The three kids were left behind with our two husbands. The cousins were so enthralled to be with each other that I don’t believe they even registered we were leaving. It was the day of my brother-in-law’s wedding, and my sister-in-law and I felt a little pampering was in order before we stepped into our bridesmaid dresses for the big night.
First on the agenda: a manicure and pedicure. Given that this would bring the number of pedicures I’ve had in my life so far to a grand total of three, I had neglected to even consider packing flip flops for our trip down to California. Hailing from Oregon, thong sandals just interfere with the webbing that grows between one’s toes during the endless rainy season, so such summery notions in April were the furthest thing from my mind.
Obviously, even to a novice like me, putting tennis shoes over freshly dried nail polish is just a no-no. Thus, I flapped into the salon wearing a pair of my sister-in-law’s size 10 hibiscus print flip flops, which, while perfect under her tall frame, were a little ill fitting on my size 6 feet.
Determined to not let the fact that I looked like Bozo the clown’s Hawaiian cousin make me feel discomfited, I followed my sister-in-law to the friendly receptionist to let her know we were there for our appointments.
We had brought our nail polish with us. My sister-in-law explained the importance of this step: in the event a nail got accidentally scratched or chipped and needed a touch up, we would have the fix on hand at all times. I was duly impressed by this logic and expertise; again, it was something that would simply not have dawned on me.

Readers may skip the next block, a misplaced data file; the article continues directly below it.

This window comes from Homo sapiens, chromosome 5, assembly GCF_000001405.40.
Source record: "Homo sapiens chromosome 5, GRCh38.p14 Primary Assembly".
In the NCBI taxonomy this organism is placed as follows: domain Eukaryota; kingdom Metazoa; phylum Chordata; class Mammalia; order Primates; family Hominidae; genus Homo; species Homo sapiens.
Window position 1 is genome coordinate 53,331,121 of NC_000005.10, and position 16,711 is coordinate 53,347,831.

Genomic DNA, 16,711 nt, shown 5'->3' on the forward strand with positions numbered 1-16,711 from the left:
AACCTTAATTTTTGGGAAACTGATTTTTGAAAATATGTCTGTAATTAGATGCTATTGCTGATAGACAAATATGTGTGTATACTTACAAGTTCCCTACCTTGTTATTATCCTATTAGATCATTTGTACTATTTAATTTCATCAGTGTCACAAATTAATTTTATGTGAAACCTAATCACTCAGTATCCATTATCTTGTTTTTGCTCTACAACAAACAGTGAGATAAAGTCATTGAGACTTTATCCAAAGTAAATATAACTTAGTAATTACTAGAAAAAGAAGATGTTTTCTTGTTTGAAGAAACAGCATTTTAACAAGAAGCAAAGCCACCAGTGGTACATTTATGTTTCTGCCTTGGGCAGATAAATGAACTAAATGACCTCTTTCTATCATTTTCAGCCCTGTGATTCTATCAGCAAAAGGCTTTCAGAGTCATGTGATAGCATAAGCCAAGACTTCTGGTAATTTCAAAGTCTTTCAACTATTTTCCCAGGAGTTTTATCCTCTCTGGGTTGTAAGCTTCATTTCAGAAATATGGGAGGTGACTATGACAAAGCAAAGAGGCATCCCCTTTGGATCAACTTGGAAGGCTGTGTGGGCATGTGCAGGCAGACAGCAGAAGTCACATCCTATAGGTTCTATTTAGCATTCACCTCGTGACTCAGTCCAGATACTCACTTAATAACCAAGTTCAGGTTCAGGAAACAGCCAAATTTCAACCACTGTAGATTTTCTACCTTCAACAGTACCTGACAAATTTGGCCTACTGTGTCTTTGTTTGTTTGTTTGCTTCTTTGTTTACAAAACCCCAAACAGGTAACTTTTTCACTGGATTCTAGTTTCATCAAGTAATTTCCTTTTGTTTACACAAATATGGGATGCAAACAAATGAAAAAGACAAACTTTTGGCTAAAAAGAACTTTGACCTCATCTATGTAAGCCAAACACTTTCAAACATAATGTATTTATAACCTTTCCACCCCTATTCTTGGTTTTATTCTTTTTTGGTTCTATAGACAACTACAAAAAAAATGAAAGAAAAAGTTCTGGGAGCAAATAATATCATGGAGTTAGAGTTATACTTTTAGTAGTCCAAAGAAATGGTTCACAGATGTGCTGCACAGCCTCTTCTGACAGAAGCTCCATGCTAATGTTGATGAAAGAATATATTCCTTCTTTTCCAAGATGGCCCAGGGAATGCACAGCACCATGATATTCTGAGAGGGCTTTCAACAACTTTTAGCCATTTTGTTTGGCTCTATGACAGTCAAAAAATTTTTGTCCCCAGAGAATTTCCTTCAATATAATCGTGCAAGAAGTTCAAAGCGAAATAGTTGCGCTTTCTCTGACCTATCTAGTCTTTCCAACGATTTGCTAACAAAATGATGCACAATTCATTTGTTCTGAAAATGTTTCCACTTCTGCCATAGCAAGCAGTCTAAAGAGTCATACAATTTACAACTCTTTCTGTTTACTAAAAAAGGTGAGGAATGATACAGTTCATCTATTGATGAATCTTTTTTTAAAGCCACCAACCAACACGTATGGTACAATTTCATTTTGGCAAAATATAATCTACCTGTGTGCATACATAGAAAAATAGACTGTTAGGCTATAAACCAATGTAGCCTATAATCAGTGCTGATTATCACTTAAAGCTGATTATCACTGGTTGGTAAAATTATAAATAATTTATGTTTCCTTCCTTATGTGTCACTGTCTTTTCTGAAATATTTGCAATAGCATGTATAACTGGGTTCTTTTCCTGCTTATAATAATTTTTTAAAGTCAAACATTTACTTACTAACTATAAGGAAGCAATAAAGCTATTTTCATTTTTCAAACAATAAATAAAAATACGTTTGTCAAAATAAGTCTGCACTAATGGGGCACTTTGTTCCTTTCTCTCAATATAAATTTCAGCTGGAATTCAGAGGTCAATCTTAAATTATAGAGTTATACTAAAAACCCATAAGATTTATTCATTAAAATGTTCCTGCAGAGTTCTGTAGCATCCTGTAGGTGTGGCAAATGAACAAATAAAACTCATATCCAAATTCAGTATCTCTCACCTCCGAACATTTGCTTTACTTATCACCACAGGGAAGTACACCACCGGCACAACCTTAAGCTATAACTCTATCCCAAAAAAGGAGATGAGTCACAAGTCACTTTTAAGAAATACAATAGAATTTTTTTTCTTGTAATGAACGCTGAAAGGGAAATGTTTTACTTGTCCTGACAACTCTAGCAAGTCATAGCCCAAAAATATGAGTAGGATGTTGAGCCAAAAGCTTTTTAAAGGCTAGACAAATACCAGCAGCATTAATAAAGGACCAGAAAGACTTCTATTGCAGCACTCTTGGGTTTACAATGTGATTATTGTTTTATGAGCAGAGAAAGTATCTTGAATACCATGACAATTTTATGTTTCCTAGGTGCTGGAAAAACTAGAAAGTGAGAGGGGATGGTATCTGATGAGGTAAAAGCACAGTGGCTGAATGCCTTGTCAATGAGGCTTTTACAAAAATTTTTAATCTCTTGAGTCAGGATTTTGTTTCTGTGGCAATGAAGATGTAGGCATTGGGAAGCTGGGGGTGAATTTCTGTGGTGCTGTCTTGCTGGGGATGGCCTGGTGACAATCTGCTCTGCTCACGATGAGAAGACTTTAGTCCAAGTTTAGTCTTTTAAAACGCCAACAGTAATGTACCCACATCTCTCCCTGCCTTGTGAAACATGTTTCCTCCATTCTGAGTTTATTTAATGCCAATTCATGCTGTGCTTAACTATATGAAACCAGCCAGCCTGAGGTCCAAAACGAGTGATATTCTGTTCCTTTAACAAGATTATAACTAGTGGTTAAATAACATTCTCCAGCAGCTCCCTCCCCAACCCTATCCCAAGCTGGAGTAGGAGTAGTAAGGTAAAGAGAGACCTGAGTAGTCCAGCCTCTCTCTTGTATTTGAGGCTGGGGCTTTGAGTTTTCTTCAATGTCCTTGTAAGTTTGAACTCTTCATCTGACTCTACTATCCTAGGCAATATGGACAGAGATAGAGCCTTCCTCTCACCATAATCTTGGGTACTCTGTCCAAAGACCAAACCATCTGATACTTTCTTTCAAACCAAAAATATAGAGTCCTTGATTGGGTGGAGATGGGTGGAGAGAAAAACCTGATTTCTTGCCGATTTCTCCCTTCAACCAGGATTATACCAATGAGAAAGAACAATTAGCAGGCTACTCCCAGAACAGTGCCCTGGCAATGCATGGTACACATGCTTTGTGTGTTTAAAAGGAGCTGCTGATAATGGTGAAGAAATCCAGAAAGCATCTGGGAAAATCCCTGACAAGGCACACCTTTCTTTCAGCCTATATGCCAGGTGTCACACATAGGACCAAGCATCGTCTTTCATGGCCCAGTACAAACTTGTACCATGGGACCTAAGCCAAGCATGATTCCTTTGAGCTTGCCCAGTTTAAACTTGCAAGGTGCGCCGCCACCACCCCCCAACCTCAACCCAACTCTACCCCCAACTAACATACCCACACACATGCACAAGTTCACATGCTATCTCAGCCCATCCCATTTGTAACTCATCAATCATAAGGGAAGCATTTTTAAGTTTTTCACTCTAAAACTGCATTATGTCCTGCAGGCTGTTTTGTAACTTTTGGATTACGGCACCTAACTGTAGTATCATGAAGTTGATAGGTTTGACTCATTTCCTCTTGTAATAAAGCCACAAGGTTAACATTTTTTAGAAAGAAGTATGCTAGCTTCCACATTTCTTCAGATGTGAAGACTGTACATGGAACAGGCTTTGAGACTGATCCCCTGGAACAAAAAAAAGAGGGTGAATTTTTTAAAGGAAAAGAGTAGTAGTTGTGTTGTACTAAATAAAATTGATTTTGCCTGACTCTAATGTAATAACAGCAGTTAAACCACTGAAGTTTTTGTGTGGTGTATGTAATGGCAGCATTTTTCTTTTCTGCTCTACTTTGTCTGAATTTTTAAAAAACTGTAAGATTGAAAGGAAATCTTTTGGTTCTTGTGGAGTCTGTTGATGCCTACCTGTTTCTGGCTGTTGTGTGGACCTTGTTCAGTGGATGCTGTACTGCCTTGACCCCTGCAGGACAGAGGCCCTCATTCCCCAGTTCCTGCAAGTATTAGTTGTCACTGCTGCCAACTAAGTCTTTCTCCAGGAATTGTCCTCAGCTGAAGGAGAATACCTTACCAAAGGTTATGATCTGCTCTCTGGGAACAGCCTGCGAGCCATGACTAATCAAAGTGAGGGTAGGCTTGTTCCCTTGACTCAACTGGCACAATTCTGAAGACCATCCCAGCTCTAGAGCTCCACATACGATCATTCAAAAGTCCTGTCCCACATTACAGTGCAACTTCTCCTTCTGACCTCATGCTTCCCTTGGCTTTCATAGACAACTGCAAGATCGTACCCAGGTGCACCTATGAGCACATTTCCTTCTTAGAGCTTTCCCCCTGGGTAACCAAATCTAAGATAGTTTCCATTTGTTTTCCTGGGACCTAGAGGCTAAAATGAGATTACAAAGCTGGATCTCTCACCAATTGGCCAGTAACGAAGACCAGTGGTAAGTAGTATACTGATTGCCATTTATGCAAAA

When they called our names, I turned to see a beige leather armchair that seemed to disappear into a shallow whirlpool, swirls of warm water beckoning invitingly to my sorry feet. We nestled ourselves into the luxurious softness and my sister-in-law showed me how to turn on the various features that would probably put most people to sleep: warmth and massage to suit several preferences, catering to tired necks, backs and legs.
My pedicurist came over with her bucket of goodies. She and my sister-in-law exchanged pleasantries, and the woman was extremely nice to me, as if to say a friend of hers is a friend of mine.
It was then that I felt it was only fair to warn the poor woman that there was a teeny proviso to this treatment. Granted, asking that someone kindly not touch your feet during a pedicure is rather like asking someone to drive you somewhere without turning on the ignition of the car, but I tried to impress upon her as gently as I could that I am hideously ticklish, and cannot bear the mere suggestion of a foot massage, let alone actually endure one.
I typically wouldn’t even have consented to putting myself through this torment, but despite my general disrespect for fashion, I do have a no-ragamuffin policy for weddings, particularly when I’m in them and even more particularly when the people getting married are family.
Her eyebrows knitted together ever so slightly and she cocked her head to the side, blinking a bit. “So, no foot massage?” she asked.
“NO foot massage!!” I confirmed emphatically. “I’m REALLY ticklish so please try to just do the polish without touching my feet very much if you can.”
She smiled a smile that was very friendly but I could tell she thought I was a sock short of a pair.
Click Follow to receive emails when this author adds content on Bublish